Chandrasekhar Limit is an astrophysics term defined as the maximum possible theoretical mass of a stable white dwarf star.
The Chandrasekhar Limit is named after its discoverer Subrahmanyan Chandrasekhar. While on a ship to England for studying in Cambridge, in the fall of 1930, he did the major part of his work on the topic of discussion. He calculated the threshold value taking relativistic effects into account as well as the principles of Quantum Physics. His first paper on the limit, in 1931 was firmly opposed by one of the greatest astrophysicists of that time, Sir Arthur Eddington. However, he silenced his critics with a Nobel Prize for his work in 1983.
The value of the Chandrasekhar Limit was also calculated in 1932 by Lev Davidovich Landau, a Soviet physicist who, however, did not apply it to white dwarfs.
What is a White Dwarf
A white dwarf is a star that is in the final stage of evolution of low mass stars after undergoing gravitational collapse and ending up in a size close to that of the Earth having a radius of about 7000 Km. But, having masses comparable to the Sun makes them highly dense. Albeit being remnants of brightly glowing stars, their meager dim luminosity come from the emission of their stored thermal energy. Sirius B is our nearest star of this genre.
However, at their inception, they are very hot and bright. But, having no inherent source of energy, gradually, they become cool by radiating energy. At very low temperatures, they are reduced to cold black dwarfs.
White dwarfs are composed of electron degenerate matter, a Physics term for a collection of non-interacting electrons having pressure and other physical properties determined by quantum mechanics.
How Are White Dwarfs Formed
Almost all stars of masses not high enough to become a neutron star evolve into white dwarfs.
Neutron stars are celestial bodies made of a collection of neutrons. Their average density is approximately the same as that of atomic nuclei.
After low and medium mass stars lose their hydrogen fusing ability, they expand into heavenly bodies known as red giants. If the latter does not possess enough mass to generate temperatures of the order of 1 billion K to fuse carbon, an inert mass of carbon and oxygen accumulates at its center. Gradually, it sheds off its peripheral layers to give rise to planetary nebula and the core forms a white dwarf.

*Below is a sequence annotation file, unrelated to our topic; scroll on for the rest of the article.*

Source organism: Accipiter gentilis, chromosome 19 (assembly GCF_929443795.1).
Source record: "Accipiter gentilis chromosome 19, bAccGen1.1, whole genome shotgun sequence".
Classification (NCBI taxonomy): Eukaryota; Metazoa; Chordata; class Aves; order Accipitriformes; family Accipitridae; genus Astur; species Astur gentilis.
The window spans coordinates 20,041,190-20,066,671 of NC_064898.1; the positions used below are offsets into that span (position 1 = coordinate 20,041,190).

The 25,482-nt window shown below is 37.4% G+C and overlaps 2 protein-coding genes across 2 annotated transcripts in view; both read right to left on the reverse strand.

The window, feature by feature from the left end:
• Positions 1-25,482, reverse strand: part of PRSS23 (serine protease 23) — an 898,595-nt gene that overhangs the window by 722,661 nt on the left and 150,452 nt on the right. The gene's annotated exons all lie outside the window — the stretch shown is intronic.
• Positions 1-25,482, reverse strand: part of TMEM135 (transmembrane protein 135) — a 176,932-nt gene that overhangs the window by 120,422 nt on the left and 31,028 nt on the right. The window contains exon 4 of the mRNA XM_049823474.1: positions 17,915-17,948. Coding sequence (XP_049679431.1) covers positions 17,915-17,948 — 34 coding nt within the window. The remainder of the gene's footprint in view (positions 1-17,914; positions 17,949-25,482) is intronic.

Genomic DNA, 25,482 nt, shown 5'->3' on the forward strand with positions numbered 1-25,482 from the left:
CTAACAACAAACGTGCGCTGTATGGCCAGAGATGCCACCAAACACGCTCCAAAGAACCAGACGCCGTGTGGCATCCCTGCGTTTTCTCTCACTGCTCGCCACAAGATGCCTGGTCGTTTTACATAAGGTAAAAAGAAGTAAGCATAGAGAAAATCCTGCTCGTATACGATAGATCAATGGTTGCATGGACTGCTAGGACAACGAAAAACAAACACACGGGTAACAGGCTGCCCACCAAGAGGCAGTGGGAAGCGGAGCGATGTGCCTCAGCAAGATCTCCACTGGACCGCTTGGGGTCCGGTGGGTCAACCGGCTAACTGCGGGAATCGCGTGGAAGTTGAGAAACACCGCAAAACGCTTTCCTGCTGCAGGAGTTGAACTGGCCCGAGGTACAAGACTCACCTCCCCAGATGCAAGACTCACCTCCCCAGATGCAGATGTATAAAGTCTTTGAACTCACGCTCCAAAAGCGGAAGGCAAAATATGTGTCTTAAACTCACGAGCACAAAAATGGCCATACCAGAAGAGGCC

The Role of Electron Degeneracy Pressure in White Dwarf Formation
White dwarfs are supported from further collapse by electron degeneracy pressure. Electron degeneracy, like neutron degeneracy, is an application of Pauli Exclusion Principle to stars. It states that no two electrons having the same spin can occupy the same quantum state. When the lowest energy state is filled, the electrons are forced to occupy higher energy states resulting in a gain of speed. Such great speeds give rise to the said pressure that restricts the compression of matter into smaller volumes.
What Happens if Chandrasekhar Limit is Exceeded
Chandrasekhar showed that no white dwarf can be more massive than about 1.4 solar masses that came to be known as the Chandrasekhar Limit. As the mass of a white dwarf star approaches the mass mentioned above, the electron degeneracy pressure becomes insufficient to support the star with electrons traveling at speeds close to that of light. At this stage, the white dwarf gives in to gravity and is squeezed into a smaller volume having a much greater density. The loss of its gravitational potential energy leads to an increase in temperature. A runaway fusion process is then triggered culminating in a massive thermonuclear explosion known as a supernova that annihilates the star in seconds. This marks the end of life of the star but furthers the growth of the universe by generating and scattering elements essential for sustenance of life.
Neutron Degeneracy beyond Chandrasekhar Limit
Neutron degeneracy does not allow any two neutrons to occupy the same quantum state even if it is under the pressure of stellar masses several times of the sun.
This phenomenon can stop the continuing collapse of a super Chandrasekhar Limit white dwarf by giving rise to a neutron star. But for masses greater than 3 solar masses, even that would fail. This, in turn, leads to the formation of a black hole.
In this connection, it may be mentioned that if neutron stars become more massive than 3 solar masses, they too can degenerate into black holes.
Article was last reviewed on Thursday, February 2, 2023